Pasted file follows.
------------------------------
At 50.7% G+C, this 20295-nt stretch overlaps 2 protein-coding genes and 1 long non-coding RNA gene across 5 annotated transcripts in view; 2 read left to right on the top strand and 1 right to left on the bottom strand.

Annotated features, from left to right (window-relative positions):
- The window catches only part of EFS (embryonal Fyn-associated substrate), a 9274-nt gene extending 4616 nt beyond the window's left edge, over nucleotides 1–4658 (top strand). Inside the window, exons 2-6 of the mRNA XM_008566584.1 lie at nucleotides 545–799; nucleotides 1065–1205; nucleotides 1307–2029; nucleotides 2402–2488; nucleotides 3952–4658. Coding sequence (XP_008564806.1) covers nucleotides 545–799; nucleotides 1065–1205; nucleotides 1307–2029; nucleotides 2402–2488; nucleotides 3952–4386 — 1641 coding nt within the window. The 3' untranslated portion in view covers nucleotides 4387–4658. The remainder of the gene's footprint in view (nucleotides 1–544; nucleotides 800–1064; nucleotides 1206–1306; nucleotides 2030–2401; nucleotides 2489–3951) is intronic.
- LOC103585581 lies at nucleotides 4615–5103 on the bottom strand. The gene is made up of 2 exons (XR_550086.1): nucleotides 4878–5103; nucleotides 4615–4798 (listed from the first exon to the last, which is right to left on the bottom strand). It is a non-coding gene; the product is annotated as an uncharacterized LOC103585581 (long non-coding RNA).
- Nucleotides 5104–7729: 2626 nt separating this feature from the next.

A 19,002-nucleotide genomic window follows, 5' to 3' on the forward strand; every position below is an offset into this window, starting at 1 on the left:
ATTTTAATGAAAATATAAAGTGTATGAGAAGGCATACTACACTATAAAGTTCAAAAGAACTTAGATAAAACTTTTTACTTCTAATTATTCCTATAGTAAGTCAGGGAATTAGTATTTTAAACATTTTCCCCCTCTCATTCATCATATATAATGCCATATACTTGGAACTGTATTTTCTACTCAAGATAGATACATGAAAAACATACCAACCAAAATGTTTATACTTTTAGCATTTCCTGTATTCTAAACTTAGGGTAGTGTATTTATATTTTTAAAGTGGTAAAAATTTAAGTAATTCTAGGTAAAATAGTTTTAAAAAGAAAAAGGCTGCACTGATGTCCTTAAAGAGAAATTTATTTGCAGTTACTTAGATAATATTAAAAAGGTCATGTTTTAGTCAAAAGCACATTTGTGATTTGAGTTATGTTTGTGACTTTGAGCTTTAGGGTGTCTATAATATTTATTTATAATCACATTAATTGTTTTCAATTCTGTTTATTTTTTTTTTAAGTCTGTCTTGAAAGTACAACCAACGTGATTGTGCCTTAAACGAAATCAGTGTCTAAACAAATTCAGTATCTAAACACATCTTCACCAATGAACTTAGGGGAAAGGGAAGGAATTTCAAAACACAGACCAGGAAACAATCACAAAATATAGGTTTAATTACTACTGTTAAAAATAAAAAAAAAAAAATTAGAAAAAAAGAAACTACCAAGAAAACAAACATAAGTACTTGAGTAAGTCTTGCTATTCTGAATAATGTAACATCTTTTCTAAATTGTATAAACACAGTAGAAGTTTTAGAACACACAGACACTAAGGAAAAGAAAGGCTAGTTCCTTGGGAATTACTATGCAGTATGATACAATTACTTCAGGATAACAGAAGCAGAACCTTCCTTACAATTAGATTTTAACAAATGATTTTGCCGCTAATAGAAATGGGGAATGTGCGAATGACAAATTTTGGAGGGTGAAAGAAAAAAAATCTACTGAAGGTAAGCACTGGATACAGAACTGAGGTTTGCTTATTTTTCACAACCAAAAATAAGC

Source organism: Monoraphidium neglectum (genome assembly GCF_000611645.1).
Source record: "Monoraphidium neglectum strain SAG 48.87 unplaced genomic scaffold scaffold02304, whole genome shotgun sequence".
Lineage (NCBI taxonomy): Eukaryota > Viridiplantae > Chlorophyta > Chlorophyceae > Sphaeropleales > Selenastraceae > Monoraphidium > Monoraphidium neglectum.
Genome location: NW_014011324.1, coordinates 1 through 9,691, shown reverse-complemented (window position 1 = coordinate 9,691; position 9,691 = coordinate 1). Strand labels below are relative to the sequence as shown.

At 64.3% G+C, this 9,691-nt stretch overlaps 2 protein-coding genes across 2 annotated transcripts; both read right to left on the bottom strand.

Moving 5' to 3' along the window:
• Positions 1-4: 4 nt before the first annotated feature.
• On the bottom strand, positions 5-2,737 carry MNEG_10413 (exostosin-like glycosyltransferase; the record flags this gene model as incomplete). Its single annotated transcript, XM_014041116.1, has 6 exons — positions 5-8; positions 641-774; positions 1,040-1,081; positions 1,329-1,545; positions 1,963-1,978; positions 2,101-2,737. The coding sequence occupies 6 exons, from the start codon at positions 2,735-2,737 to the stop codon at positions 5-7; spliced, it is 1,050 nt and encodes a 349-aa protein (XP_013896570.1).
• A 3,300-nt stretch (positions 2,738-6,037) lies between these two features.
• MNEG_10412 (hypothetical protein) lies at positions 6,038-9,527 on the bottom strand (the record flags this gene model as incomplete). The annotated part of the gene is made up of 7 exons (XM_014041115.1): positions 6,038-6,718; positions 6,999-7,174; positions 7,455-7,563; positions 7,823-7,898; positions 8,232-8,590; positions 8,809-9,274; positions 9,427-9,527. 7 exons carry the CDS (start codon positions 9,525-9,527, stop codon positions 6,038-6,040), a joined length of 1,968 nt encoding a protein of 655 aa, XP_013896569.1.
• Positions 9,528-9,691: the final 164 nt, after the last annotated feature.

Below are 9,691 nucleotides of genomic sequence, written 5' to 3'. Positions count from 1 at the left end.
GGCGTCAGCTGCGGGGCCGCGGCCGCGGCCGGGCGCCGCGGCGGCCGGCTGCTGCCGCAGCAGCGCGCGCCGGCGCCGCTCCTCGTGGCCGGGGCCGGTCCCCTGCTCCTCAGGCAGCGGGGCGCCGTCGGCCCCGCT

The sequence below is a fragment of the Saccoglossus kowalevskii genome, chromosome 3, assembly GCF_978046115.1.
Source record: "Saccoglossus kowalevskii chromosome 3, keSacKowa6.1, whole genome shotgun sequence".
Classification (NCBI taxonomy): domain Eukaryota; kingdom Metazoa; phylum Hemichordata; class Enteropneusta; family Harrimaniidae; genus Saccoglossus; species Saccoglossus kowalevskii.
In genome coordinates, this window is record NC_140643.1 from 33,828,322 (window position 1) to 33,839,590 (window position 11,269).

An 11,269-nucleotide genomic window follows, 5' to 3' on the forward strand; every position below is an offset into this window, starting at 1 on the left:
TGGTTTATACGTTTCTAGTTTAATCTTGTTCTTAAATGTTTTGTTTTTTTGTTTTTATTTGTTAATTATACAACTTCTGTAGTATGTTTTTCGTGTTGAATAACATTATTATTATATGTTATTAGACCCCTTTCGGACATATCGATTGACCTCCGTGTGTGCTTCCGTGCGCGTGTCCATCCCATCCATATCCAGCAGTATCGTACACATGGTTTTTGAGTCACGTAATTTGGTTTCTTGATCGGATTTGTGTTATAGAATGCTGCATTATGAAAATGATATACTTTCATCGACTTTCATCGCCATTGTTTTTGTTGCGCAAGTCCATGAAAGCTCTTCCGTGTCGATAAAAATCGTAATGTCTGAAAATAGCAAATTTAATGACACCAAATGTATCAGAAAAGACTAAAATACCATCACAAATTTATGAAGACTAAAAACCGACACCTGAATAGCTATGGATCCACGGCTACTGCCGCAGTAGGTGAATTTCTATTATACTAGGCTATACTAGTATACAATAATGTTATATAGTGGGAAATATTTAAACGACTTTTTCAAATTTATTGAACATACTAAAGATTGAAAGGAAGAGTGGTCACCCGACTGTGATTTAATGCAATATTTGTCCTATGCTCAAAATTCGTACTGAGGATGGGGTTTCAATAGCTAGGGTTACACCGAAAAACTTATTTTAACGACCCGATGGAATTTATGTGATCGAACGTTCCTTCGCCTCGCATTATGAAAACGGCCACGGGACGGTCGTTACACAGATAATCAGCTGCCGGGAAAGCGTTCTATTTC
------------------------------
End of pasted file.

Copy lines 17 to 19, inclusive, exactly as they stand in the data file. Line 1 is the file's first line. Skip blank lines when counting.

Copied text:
• MNEG_10412 (hypothetical protein) lies at positions 6,038-9,527 on the bottom strand (the record flags this gene model as incomplete). The annotated part of the gene is made up of 7 exons (XM_014041115.1): positions 6,038-6,718; positions 6,999-7,174; positions 7,455-7,563; positions 7,823-7,898; positions 8,232-8,590; positions 8,809-9,274; positions 9,427-9,527. 7 exons carry the CDS (start codon positions 9,525-9,527, stop codon positions 6,038-6,040), a joined length of 1,968 nt encoding a protein of 655 aa, XP_013896569.1.
• Positions 9,528-9,691: the final 164 nt, after the last annotated feature.

Below are 9,691 nucleotides of genomic sequence, written 5' to 3'. Positions count from 1 at the left end.